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Urinary tract infections (UTIs), whether they are bladder infections (cystitis) or kidney infections (pyelonephritis), can be really painful, and there's no way to ignore them. By the time you get to the doctor, you really want treatment, and you want it now. Here's what is reasonable to expect.

  • If you aren't pregnant, and you're going to an ER, you'll probably be given low priority by the triage nurse. You will wait, wait, and wait some more. (If your ER doctor takes a nap while you are waiting, it's an aggravation, but you probably want him or her to be fully awake when treating you.)
  • Even if you get an appointment to see your primary care doctor, you aren't likely to get immediate action. There is a quick test for urinary tract infections that only requires putting a stick in a urine sample. This takes about three minutes. However, the test for white blood cells is only right about 50 percent of the time and the test for nitrites doesn't work at all if you don't have an especially strong infection. If you seem be sick, but the dip stick comes back negative, then someone is going to have to look at your urine under a microscope  and count what are called colony forming units. That can take several hours.
  • If there is blood in your urine, then the doctor has to rule out kidney stones, bladder cell cancer, and certain kinds of parasites that are more common in Africa and South America than in other parts of the world.
  • If you are pregnant, then the doctor may want to do a urine analysis that involves your spreading the labia and wiping down toward the anus with a towelette, urinating part of what is in your bladder into the toilet, urinating a "midstream catch" of the next urine into a sample container, and then urinating the rest of your into the toilet. If you can't do that, then a nurse will come into collect urine with a catheter. Pregnant women have to do this when they have already had a UTI during their pregnancy, if they have recently had an invasive procedure, or their symptoms don't get better after initial treatment.

Men are typically given hydrocodone (Vicodin) for pain from urinary tract infections. Women are typically given ibuprofen. There's no good reason for this other than that some scientists ran studies that started with pain relief before antibiotics and in those studies men happened to have been given hydrocodone and women happen to have been given ibuprofen. The fact is, many patients who have UTIs need something stronger, like morphine, but not every doctor will give out opiates. If you are in the United States, this may depend on where you live.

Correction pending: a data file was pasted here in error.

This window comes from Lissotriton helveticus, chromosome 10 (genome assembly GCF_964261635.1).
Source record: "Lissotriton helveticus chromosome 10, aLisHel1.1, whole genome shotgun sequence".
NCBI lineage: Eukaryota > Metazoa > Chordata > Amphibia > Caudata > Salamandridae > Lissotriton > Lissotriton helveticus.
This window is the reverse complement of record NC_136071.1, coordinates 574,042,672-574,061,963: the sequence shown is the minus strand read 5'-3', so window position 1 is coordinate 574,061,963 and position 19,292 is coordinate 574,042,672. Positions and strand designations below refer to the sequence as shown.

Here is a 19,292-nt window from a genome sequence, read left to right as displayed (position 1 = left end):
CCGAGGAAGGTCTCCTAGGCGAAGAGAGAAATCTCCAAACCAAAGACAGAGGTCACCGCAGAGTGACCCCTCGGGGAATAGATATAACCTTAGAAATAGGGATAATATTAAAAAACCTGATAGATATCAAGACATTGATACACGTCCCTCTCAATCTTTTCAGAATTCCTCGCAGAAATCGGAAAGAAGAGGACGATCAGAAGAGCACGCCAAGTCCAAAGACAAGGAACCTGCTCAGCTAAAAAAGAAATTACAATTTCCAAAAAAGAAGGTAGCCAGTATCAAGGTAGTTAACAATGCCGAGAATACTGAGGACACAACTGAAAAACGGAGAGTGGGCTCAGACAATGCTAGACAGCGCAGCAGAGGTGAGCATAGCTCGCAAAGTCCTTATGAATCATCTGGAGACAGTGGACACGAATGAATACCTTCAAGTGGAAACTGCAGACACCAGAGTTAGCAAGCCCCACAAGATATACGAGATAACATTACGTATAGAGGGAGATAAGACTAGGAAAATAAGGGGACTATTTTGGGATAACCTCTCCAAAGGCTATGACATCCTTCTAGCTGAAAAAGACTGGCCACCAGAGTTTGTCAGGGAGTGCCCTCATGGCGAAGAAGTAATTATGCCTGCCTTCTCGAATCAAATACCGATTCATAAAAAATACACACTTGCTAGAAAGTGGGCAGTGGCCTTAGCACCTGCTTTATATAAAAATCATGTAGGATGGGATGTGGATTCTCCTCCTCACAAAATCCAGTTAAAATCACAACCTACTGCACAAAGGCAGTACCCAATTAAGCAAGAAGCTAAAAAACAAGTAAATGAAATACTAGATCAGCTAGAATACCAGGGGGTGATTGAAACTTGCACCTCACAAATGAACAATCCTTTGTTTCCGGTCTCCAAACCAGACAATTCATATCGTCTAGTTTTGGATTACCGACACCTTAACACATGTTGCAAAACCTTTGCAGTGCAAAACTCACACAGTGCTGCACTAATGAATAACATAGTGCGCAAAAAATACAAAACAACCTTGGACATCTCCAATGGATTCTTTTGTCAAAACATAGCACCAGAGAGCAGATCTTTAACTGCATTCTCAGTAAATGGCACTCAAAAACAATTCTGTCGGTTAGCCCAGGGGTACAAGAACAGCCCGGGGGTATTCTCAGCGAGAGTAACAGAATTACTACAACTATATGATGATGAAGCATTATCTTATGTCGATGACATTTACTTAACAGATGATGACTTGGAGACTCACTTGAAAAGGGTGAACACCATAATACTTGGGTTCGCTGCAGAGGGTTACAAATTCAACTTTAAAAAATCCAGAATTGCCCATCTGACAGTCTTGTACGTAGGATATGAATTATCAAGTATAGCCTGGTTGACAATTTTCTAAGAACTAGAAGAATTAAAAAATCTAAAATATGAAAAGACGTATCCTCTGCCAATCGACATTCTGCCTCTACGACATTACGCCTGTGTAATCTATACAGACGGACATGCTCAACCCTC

What kind of treatment can you expect?

If you go to a hospital ER, you may be given intravenous antibiotics. Your doctor's office probably will give you a prescription for antibiotic tablets. IV antibiotics work more quickly, but they do, after all, involve opening a vein and having you lie in a gurney while you wait for the medication to drip, drip, drip. They are also more likely to cause side effects and cause them quickly. Ironically, some antibiotics themselves cause kidney problems. However, they get the fastest and most powerful results of any kind of medical treatment.

Do antibiotics really work?

Well, not always. Not every antibiotic works for every infection. That's why the doctor will often send samples to the lab for cultures to identify the specific microorganism causing the problem. This procedure isn't just a matter of looking at a sample under a microscope. The lab will also find out which antibiotics actually work for your infection. In the meantime, it's important to take the broad-spectrum antibiotic you get while results are waiting, and don't stop any course of treatment early. You may just kill the "good bugs" and leave the "bad bugs" to multiply unchecked.

I would like to give you more cheerful news. These kinds of infections are hard to overcome, but you feel so much better when you do overcome them.

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